When Do the Police Have to Read You Your Rights?
December 29, 2015
When I interview a new client, one of the first things that they usually tell me is that the police did not read them their rights. Many people have the incorrect idea that if the police do not read them their rights, then the case must be dismissed. Unfortunately, this is not correct.
The term “reading your rights” refers to the Miranda Warnings which the police are required to give to anyone who is under arrest and being questioned. The key to this is that a person must be under arrest or in custody before this requirement kicks in.
Take the situation where the police pull over a motorist or have an encounter with a person when they are not under arrest. In such a situation, they are not required to read the person their rights before they ask them any questions. However, if the person is in custody and has been arrested, then the police must read them their rights before they ask them any questions. Failure to do so will result in suppression or throwing out of the statement made in response to the questioning.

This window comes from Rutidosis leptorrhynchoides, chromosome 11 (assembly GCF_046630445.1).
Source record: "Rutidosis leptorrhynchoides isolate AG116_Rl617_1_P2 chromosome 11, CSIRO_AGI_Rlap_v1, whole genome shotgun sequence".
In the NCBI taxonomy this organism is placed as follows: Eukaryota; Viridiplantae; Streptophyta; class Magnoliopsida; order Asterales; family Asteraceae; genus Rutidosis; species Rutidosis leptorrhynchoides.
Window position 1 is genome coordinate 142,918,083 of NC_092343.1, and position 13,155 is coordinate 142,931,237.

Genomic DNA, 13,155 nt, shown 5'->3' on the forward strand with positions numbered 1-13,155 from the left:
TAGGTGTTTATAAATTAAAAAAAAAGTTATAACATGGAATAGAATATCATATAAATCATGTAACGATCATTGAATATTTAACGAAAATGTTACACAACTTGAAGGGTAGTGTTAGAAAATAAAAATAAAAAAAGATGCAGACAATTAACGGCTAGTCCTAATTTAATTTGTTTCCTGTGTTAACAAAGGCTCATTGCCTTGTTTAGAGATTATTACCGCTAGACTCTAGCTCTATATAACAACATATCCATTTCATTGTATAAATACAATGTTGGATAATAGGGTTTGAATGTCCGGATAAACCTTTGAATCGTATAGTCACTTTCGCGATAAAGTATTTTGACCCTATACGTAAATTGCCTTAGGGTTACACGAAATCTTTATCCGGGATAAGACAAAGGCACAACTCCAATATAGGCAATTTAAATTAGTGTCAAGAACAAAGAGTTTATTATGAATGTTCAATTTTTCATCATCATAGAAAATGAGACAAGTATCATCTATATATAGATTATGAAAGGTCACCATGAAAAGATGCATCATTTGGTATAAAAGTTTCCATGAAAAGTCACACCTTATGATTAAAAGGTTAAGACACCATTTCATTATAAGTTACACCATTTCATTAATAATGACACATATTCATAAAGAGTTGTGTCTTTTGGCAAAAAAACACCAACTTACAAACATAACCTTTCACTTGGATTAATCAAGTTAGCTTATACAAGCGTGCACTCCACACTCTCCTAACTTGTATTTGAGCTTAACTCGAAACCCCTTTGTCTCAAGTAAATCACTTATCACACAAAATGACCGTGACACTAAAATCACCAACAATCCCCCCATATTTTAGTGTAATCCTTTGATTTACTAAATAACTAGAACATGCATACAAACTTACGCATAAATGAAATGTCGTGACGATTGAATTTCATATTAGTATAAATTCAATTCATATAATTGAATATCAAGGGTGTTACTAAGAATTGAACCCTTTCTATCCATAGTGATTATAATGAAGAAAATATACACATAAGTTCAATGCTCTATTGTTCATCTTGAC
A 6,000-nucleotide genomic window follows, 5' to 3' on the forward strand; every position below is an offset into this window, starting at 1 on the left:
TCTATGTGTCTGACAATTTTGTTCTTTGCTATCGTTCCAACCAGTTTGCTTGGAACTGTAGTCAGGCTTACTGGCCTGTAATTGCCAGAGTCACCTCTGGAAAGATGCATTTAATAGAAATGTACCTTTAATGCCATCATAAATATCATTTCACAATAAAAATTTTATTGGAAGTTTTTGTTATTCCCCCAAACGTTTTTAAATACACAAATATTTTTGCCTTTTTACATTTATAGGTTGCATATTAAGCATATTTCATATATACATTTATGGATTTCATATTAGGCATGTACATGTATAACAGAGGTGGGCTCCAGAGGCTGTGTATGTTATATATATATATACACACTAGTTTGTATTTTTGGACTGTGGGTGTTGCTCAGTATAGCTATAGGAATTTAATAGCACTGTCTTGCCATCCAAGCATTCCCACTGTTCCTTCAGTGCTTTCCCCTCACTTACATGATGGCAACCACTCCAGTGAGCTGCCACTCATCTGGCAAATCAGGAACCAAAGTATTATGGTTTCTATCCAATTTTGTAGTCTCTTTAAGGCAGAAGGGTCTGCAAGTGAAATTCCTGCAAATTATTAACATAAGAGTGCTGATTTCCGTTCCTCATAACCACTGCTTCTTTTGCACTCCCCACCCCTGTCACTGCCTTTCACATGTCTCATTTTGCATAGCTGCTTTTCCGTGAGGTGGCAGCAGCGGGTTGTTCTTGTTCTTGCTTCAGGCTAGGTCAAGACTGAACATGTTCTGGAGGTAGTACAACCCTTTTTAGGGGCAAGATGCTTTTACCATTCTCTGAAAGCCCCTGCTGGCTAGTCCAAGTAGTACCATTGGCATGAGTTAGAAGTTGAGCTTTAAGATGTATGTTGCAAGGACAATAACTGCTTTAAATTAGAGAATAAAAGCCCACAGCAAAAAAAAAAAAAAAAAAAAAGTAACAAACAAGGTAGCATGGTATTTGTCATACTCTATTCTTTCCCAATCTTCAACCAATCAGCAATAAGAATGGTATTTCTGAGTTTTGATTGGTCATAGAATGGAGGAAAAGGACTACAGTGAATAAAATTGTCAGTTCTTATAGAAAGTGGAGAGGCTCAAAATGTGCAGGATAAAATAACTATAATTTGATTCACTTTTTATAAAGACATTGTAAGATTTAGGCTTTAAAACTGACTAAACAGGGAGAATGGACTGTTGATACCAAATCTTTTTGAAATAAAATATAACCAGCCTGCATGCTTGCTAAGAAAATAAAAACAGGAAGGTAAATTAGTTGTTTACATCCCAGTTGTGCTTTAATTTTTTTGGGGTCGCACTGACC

Many times, a question will arise as to whether or not a person is actually under arrest. Police officers will often take a person out of their vehicle, hand-cuff them, place them in their cruiser, and yet say they are not under arrest. Courts have held that a person in that situation is taken into custody and therefore the officer would have to read them their rights before asking any questions. One of the things that a person can do if they are stopped by the police is to ask if they are free to leave. If the officer tells the person “no,” then an argument could be made that they are already in custody. There are many types of statements that a person can make that can hurt their future case in court. Some are very minor things which don’t seem like a big deal at the time but could later prove to be very important to the case. When a person is stopped by the police or being questioned by the police in any way, it is always a good idea to exercise your Constitutional Rights and inform them that you do not want to make any statements until you have had a chance to speak to your lawyer. After you have had the chance to go over the situation with an attorney, you can always make a statement later if you and your attorney decide that this is a good idea.